Small Carving Chisel

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About: i have experience in: blacksmithing and knife making, leather craft cooking brewing/ fermentation jewelry, soap making and much more i do my best to increase my skills and learn new things as much as ...

Here I will show how I crafted a handy little carving chisel.

materials used:

walnut hardwood, roughly 7/8" square and 4 3/4" long

2 3/4" long piece of 1/8" square W1 tool steel rod ( a length of 36" rod can yield 13 tools of this size)

5/8" dia copper water pipe, cut down to 1/4" for a ferrule

main tools used:

wood lathe + lathe chisels

hand file

mapp torch

butane torch

hand drill

sharpening stone + sand paper

Step 1: Making the Handle

First step was to establish the centers of my blank and to mark the handle diameter needed to affix the ferrule by simply tracing it inside and out on the end I wanted.

steps for shaping the handle:

1. knock off the square corner with a sharp roughing gouge

2. create a tenon down to the outside dia of the ferrule by using a parting tool

3. again using the roughing gouge, turn the rest of the handle down to the same dia of the 1st tenon

4. mark the length of the ferrule on the handle blank and turn that down to the inner dia of the pipe ( leave it a little larger otherwise the ferrule will be loose)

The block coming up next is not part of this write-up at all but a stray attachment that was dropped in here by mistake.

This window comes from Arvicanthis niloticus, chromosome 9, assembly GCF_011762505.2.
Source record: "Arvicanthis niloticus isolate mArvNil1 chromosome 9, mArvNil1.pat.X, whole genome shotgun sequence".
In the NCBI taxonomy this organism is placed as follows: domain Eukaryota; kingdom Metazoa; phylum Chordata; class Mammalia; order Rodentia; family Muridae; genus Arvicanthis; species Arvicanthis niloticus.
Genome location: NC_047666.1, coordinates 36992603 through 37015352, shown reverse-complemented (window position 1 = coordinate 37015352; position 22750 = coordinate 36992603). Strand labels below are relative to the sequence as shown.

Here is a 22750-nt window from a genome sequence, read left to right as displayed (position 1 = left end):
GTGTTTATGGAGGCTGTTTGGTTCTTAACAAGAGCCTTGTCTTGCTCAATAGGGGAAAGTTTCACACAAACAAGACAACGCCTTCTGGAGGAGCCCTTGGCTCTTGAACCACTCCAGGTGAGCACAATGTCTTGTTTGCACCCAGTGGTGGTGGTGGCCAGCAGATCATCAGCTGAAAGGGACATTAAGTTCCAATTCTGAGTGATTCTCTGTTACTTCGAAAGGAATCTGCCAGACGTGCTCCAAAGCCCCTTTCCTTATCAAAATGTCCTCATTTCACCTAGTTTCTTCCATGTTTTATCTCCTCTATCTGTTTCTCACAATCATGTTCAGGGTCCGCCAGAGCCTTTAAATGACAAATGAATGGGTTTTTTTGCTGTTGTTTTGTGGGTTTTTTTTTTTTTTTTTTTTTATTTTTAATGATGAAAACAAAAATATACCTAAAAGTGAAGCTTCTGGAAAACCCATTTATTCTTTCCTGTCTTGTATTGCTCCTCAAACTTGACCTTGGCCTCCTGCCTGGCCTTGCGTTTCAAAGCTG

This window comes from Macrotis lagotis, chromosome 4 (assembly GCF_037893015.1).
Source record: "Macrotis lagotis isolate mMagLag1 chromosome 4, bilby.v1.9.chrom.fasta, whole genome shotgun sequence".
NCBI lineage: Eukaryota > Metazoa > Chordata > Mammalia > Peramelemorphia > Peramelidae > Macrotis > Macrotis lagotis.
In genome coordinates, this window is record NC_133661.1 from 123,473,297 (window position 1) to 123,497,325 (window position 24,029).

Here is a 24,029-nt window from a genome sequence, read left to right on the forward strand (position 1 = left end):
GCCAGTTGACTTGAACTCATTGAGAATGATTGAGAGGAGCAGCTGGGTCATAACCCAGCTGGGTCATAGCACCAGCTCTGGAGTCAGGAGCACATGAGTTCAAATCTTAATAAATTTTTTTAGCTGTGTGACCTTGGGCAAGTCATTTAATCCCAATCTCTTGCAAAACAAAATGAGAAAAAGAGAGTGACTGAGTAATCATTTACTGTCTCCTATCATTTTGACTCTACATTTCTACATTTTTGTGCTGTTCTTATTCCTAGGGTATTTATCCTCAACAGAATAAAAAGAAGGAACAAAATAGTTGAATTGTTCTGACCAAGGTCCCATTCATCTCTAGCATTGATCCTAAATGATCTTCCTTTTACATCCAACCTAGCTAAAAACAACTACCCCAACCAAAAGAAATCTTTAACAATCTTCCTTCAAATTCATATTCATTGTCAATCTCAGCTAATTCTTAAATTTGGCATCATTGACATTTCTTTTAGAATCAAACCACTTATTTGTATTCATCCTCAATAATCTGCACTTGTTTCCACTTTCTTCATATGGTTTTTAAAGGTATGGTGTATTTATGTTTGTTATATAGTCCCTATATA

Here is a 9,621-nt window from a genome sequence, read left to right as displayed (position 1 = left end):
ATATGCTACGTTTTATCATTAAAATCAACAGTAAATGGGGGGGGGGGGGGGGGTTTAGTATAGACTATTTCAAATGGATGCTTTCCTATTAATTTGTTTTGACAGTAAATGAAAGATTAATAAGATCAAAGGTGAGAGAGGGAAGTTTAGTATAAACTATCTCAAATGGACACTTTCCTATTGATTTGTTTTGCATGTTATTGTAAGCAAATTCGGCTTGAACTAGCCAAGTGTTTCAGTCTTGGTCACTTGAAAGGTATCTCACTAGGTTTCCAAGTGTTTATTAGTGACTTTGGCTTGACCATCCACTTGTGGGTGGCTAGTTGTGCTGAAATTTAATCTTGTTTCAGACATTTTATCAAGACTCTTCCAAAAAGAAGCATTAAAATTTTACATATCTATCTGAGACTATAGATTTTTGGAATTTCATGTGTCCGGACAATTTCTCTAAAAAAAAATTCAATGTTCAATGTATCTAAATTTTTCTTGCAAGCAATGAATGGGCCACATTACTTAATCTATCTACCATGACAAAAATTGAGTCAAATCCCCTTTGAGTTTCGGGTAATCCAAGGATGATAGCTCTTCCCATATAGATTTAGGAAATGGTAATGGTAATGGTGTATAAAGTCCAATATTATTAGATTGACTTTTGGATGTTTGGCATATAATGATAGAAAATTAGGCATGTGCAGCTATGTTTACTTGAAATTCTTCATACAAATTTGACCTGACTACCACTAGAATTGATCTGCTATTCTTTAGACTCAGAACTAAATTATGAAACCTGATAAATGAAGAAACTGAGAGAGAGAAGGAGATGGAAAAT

5. round the end of the handle then sand with progressive grits of sand paper

Step 2: Afixing the Ferrule

Next steps are pretty straight forward.

1. file a bevel on the handle tenon and countersink the end of the ferrule, this helps act as a guide when press fit

2. line everything up and tap the handle on the ferrule

Step 3: Making the Blade and Tempering

Time to make the blade.

steps were as followed:

1. mark and file an angle on the blade blank, ideally this should be around 15-22 degrees and as flat as possible

2. the blade was heated to a none magnetic temp with the mapp torch then quenched in water ( W in W1 indicates water hardening)

3. tempering aka reducing the brittle hardness of the steel
after the quench, a fine file should skate across the surface, this is an indication that the steel was successfully hardened but the catch is, its too hard and would otherwise break/ chip if used as is

the tempering process consists of cleaning the blade with sandpaper to expose bright steel, carefully heating it about 1 1/2" behind the blade and waiting for the colors to form

for a cutting tool I wanted a light to darker golden straw color as seen in the picture

Step 4: Assemble and Use

Last but not least, a hole was drilled in the handle to insert the blade, blade was then sharpened and tested out.

now I have a nice unique little chisel to serve me for years to come

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    2 Discussions

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    10eyedtofuAnandM54

    Reply 5 weeks ago

    well tried at least, spent a week fighting to get anything posted so its not as good as it could be